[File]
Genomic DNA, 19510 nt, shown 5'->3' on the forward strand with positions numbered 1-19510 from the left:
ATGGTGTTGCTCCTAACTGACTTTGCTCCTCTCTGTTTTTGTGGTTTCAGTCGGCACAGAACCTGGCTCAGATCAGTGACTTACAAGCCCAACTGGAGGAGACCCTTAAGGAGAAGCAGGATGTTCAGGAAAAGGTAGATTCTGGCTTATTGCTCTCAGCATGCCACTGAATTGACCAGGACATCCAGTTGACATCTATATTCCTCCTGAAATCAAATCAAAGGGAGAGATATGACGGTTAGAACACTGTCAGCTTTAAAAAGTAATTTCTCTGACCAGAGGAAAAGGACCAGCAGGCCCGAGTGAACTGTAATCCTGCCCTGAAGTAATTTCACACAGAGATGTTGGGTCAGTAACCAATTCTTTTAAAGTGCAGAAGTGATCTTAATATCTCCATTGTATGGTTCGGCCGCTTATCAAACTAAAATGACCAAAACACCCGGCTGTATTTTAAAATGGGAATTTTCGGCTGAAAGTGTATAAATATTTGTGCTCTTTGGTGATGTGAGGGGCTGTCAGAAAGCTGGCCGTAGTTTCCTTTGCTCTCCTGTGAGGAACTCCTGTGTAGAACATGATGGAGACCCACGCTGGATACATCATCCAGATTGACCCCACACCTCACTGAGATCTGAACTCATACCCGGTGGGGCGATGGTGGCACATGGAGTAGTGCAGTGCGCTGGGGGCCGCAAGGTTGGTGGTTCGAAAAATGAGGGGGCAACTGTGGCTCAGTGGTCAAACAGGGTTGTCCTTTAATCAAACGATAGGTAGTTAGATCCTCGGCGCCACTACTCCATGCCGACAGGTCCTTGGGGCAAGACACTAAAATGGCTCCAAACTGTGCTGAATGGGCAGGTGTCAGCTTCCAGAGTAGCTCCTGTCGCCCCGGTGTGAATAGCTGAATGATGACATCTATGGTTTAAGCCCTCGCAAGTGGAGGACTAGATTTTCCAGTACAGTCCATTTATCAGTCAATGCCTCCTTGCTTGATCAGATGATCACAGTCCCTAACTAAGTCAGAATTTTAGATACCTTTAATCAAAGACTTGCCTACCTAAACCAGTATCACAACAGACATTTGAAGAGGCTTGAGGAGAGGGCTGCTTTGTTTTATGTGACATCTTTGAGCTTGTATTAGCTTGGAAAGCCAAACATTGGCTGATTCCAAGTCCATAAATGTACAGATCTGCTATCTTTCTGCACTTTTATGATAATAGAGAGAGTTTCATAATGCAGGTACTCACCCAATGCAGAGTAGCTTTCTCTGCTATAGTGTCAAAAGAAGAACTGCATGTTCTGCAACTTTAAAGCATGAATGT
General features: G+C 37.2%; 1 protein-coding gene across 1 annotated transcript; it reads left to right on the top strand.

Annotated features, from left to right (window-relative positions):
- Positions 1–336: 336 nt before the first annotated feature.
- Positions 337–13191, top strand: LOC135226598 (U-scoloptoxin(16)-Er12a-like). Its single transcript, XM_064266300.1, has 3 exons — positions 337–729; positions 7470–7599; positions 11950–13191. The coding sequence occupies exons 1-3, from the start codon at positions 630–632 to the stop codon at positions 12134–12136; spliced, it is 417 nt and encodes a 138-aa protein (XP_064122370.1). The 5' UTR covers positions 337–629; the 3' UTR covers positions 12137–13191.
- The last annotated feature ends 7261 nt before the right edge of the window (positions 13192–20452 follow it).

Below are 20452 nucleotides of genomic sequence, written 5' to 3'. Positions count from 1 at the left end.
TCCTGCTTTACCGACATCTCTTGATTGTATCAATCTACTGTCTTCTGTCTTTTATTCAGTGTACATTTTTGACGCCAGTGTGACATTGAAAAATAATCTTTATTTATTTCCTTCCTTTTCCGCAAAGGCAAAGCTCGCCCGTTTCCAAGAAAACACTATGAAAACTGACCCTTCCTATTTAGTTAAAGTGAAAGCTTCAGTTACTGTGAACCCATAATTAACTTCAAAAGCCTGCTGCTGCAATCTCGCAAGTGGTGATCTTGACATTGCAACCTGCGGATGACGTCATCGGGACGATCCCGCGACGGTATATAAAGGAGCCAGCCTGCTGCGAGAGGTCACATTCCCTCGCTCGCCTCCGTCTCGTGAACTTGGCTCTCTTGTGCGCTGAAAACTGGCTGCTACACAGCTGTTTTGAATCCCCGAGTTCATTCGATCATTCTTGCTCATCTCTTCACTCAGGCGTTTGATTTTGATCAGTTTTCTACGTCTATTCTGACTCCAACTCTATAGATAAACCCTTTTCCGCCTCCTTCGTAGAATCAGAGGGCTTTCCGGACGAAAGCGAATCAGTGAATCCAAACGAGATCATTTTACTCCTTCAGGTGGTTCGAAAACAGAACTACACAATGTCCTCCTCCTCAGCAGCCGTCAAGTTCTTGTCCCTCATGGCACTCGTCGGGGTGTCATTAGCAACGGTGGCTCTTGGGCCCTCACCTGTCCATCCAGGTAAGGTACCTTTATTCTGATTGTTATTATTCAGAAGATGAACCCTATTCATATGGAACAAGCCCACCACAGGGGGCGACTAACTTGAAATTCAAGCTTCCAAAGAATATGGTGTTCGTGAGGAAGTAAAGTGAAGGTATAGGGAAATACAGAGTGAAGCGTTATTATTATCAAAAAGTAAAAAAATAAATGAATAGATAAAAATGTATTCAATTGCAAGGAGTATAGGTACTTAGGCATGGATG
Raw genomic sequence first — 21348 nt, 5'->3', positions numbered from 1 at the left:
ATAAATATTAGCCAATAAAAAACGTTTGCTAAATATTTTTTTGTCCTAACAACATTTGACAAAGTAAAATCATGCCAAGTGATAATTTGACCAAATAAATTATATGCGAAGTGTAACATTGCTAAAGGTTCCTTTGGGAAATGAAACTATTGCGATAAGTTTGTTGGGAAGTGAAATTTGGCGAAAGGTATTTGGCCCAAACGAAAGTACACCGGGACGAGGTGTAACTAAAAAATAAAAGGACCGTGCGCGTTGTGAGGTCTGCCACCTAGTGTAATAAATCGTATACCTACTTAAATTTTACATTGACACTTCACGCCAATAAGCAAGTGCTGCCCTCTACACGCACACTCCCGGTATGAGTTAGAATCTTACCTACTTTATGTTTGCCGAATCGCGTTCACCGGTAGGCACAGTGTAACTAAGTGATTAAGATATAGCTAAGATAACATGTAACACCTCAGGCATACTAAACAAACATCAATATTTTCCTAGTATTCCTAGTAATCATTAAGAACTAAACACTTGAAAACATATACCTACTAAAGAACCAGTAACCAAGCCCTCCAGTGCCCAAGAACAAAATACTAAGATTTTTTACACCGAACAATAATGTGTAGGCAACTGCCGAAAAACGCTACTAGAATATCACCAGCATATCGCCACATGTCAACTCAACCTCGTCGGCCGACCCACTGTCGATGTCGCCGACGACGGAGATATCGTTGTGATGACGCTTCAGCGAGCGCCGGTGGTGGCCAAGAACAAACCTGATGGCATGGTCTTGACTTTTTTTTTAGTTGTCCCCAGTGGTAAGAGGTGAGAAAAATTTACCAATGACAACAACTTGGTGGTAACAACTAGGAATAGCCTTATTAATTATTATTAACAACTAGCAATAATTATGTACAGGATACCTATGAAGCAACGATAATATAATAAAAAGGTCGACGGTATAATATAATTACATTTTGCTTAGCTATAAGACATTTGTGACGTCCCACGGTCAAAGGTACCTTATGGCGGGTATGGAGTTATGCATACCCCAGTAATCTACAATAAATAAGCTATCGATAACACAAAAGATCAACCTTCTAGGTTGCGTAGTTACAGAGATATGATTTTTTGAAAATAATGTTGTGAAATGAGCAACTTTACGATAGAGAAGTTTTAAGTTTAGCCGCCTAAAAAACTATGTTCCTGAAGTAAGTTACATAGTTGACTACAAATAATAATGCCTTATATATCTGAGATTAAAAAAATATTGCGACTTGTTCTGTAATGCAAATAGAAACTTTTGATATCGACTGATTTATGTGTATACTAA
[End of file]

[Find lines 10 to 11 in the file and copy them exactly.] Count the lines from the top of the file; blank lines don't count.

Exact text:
Raw genomic sequence first — 21348 nt, 5'->3', positions numbered from 1 at the left:
ATAAATATTAGCCAATAAAAAACGTTTGCTAAATATTTTTTTGTCCTAACAACATTTGACAAAGTAAAATCATGCCAAGTGATAATTTGACCAAATAAATTATATGCGAAGTGTAACATTGCTAAAGGTTCCTTTGGGAAATGAAACTATTGCGATAAGTTTGTTGGGAAGTGAAATTTGGCGAAAGGTATTTGGCCCAAACGAAAGTACACCGGGACGAGGTGTAACTAAAAAATAAAAGGACCGTGCGCGTTGTGAGGTCTGCCACCTAGTGTAATAAATCGTATACCTACTTAAATTTTACATTGACACTTCACGCCAATAAGCAAGTGCTGCCCTCTACACGCACACTCCCGGTATGAGTTAGAATCTTACCTACTTTATGTTTGCCGAATCGCGTTCACCGGTAGGCACAGTGTAACTAAGTGATTAAGATATAGCTAAGATAACATGTAACACCTCAGGCATACTAAACAAACATCAATATTTTCCTAGTATTCCTAGTAATCATTAAGAACTAAACACTTGAAAACATATACCTACTAAAGAACCAGTAACCAAGCCCTCCAGTGCCCAAGAACAAAATACTAAGATTTTTTACACCGAACAATAATGTGTAGGCAACTGCCGAAAAACGCTACTAGAATATCACCAGCATATCGCCACATGTCAACTCAACCTCGTCGGCCGACCCACTGTCGATGTCGCCGACGACGGAGATATCGTTGTGATGACGCTTCAGCGAGCGCCGGTGGTGGCCAAGAACAAACCTGATGGCATGGTCTTGACTTTTTTTTTAGTTGTCCCCAGTGGTAAGAGGTGAGAAAAATTTACCAATGACAACAACTTGGTGGTAACAACTAGGAATAGCCTTATTAATTATTATTAACAACTAGCAATAATTATGTACAGGATACCTATGAAGCAACGATAATATAATAAAAAGGTCGACGGTATAATATAATTACATTTTGCTTAGCTATAAGACATTTGTGACGTCCCACGGTCAAAGGTACCTTATGGCGGGTATGGAGTTATGCATACCCCAGTAATCTACAATAAATAAGCTATCGATAACACAAAAGATCAACCTTCTAGGTTGCGTAGTTACAGAGATATGATTTTTTGAAAATAATGTTGTGAAATGAGCAACTTTACGATAGAGAAGTTTTAAGTTTAGCCGCCTAAAAAACTATGTTCCTGAAGTAAGTTACATAGTTGACTACAAATAATAATGCCTTATATATCTGAGATTAAAAAAATATTGCGACTTGTTCTGTAATGCAAATAGAAACTTTTGATATCGACTGATTTATGTGTATACTAA